That’s similar to what text editor integration already do when jumping to the definition of a renamed symbol (jumping to the definition of foo in a module where there is use bar as foo jumps to the foo in the use statement, I use that very often).


Regardless of the module reform, we can extend the --extern option of rustc with an optional “span” (filename:line:column, or a separate option for Cargo.toml and line:column to --extern to save command-line length, or something else), so cargo can pass it and tools (including error reporting in rustc) can use it.
Even with current rules it would be nice to jump from extern crate items into Cargo.toml, for example.


extern crate could also remain an option until such a fix is definitely working- none of the options make it a hard error or repurpose it even in the next epoch.

Leading-crate/:: even keeps it around in the same sense as today for the transition period. :wink:


Just a quick note: I think it does resolve the ambiguity. After all, ::foo paths are deprecated – so pub Struct(crate :: foo), when you filter to non-deprecated path forms, has only one logical interpretation.

I am still pondering the larger questions.

(Note that the crate visibility modifier is not stable, so we are free to interpret that ambiguity as we want.)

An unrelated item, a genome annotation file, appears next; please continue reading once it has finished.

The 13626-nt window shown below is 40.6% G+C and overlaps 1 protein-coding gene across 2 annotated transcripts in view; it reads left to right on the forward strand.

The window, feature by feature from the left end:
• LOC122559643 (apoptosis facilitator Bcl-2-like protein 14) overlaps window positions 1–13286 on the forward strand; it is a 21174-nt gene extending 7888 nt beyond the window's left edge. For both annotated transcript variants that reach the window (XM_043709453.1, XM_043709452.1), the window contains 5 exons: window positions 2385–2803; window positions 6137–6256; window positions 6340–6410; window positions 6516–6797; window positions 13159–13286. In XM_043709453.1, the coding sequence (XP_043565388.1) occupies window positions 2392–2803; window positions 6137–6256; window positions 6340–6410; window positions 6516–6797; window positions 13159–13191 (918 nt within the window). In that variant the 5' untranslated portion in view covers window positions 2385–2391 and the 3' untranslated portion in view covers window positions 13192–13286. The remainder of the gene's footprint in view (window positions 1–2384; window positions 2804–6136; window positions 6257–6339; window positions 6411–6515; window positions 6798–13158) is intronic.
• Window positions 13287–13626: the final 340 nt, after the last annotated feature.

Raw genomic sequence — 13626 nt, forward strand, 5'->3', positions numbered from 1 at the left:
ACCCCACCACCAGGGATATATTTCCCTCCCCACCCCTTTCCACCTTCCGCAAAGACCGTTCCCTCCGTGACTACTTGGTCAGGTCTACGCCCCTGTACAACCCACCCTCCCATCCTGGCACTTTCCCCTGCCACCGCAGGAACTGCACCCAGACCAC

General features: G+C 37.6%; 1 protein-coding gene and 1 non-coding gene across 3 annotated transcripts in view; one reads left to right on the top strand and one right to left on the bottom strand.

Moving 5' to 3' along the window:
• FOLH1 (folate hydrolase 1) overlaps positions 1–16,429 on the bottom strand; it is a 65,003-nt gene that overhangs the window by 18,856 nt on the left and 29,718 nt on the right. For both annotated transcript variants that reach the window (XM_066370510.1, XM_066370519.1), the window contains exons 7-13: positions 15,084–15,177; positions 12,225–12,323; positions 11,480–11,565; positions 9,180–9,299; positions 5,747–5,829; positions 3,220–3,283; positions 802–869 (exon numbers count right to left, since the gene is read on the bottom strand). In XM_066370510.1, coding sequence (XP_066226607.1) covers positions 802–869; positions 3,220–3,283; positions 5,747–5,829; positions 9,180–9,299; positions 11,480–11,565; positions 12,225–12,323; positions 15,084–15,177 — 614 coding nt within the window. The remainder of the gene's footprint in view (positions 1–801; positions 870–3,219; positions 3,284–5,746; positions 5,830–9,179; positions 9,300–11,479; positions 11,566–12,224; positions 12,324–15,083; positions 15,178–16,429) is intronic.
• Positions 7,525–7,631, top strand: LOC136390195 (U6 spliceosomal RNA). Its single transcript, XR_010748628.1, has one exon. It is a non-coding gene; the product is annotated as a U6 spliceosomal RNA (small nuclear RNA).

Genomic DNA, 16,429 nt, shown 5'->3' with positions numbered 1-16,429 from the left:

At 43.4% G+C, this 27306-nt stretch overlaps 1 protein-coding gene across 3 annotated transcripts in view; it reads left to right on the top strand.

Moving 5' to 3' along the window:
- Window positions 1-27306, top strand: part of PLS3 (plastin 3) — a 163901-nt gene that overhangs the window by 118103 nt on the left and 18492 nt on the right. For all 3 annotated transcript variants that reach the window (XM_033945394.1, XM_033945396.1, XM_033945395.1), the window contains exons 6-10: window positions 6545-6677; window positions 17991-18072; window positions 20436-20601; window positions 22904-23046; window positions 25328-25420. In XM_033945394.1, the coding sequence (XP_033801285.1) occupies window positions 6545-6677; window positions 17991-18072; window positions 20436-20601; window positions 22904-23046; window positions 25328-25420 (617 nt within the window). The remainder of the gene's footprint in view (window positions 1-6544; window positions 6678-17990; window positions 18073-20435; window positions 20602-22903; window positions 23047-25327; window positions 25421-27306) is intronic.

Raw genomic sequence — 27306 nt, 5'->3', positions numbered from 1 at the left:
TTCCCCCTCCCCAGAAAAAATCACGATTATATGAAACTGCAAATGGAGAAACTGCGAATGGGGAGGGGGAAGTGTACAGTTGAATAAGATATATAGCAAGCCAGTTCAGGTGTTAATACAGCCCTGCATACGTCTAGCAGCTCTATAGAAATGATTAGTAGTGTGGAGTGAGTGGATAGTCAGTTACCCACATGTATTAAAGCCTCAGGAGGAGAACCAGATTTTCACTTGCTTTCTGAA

How about new path syntax a.b.c?

use crate.module;

1path, no fallback.


I’m adding my support here for leading extern. I think it’s the clearest to read, and is easy to explain to beginners. It also solves the largest problems IMO which are separating external imports from crate local imports and removing the need to use self:: and super::

I’m also very strongly against any added sigil. I agree with @aturon that it could be a jump-the-shark moment for rust.


Assuming that there’s no syntactic conflict or ambiguity, the dot notation suggested by @liigo is quite elegant, imo. It’s also very much not noisy.

Is the current distinction between :: and . really that important, or can it be an unnecessary obstacle for people trying to learn/read Rust?


If you use an absolute path in your code (rather than in imports on the top), this will lead to unwanted ambiguity


I agree that the uniform dot notation is indeed elegant, however I’d say having a separate :: and . is a good thing - :: refers to a name/module/static scope of things, whereas . suggets that we’re dealing with scope of an instance of something. This is more consistent with String::new, <something as Trait>::some_static etc.

C# has dot notation for imports/modules, static and per-instance fields and frankly the uniformity is confusing. That, coupled with omnipresent PascalCase, means you can’t easily tell what is what.